This article is about the Author. For the character who appeared in The Little Mermaid TV Series, see Hans Christian Andersen (character). For the character from the Frozen franchise, see Prince Hans.
Hans Christian Andersen was a Danish author, fairy tale writer, and poet who wrote many fairy tales that Disney adapted from to make films and shorts like The China Shop (based on The Shepherdess and the Chimney Sweep), The Ugly Duckling, the 1989 animated film The Little Mermaid, Piano Concerto No. 2, a segment in Fantasia 2000 (based on The Steadfast Tin Soldier), The Little Matchgirl, the 2013 animated film Frozen, and its sequel inspired by The Snow Queen. One of his other stories, Ole Lukøje, was adapted into a 1944 Walt Disney's Little Library storybook, Through the Picture Frame.
- The names of Frozen's characters were inspired by conducting an internet search for Norwegian baby names. While completely unintentional, a fan put together the fact that Hans, Kristoff, Anna, and Sven sound like "Hans Christian Andersen".
- He is alluded to in Frozen II when Elsa sees her parents in the past as adolescents. Her father King Agnarr is reading a book under a tree prompting her mother Iduna to ask what he's reading. Agnarr responds by saying it's "Some new Danish author", clearly referring to the author of Frozen's source-material. It does however create an inconsistency with real-world history as Frozen II takes place following the year 1840 and that the flashback took place decades earlier when the future king and queen were adolescent. In real-life, Andersen's first published novel was in 1829.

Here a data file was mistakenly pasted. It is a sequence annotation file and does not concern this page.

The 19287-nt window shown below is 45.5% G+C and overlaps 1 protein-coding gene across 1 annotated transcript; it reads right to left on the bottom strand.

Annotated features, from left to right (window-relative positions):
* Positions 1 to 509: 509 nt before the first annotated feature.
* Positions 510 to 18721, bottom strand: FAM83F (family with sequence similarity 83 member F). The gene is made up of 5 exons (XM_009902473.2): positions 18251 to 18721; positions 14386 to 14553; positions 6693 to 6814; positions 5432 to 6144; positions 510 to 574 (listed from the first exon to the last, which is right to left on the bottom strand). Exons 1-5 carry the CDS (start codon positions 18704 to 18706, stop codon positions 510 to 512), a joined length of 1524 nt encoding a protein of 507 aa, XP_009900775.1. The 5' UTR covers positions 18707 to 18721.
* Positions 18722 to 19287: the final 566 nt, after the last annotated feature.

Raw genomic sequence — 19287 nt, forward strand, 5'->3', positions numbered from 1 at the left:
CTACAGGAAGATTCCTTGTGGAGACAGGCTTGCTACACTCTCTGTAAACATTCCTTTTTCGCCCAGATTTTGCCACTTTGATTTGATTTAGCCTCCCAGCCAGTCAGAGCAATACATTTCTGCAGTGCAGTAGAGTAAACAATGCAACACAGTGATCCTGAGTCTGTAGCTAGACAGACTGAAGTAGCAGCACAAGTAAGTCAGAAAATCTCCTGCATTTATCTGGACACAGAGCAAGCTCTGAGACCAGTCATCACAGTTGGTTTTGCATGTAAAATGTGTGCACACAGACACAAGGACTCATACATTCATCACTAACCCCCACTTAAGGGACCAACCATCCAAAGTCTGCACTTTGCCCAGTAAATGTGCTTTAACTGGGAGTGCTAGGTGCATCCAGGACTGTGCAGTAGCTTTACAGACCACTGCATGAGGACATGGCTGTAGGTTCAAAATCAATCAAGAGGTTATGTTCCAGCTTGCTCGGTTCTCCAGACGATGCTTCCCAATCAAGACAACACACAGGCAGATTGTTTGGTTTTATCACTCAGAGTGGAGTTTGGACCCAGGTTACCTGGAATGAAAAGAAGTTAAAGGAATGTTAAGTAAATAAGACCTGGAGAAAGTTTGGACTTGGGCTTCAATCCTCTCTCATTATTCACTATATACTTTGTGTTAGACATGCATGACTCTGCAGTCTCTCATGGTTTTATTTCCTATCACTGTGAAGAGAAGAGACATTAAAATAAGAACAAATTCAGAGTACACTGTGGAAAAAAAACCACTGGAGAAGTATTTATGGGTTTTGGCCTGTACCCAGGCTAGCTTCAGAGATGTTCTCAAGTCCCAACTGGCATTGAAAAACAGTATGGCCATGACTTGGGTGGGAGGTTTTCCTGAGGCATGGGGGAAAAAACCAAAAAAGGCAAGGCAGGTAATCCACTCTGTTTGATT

- He is the first author to meet his creation in a TV episode, followed by Edgar Rice Burroughs, who wrote Tarzan.
- Some of his fairy tales that Disney adapted from to make films and shorts won five Academy Awards The Ugly Duckling won an Academy Award for Best Original Short, The Little Mermaid's song, "Under the Sea" won Academy Awards for Best Original Song and Best Original Score. Frozen (while not an adaptation, merely inspired by "The Snow Queen") won two Academy Awards for Best Animated Feature and its song, "Let It Go" for Best Original Song.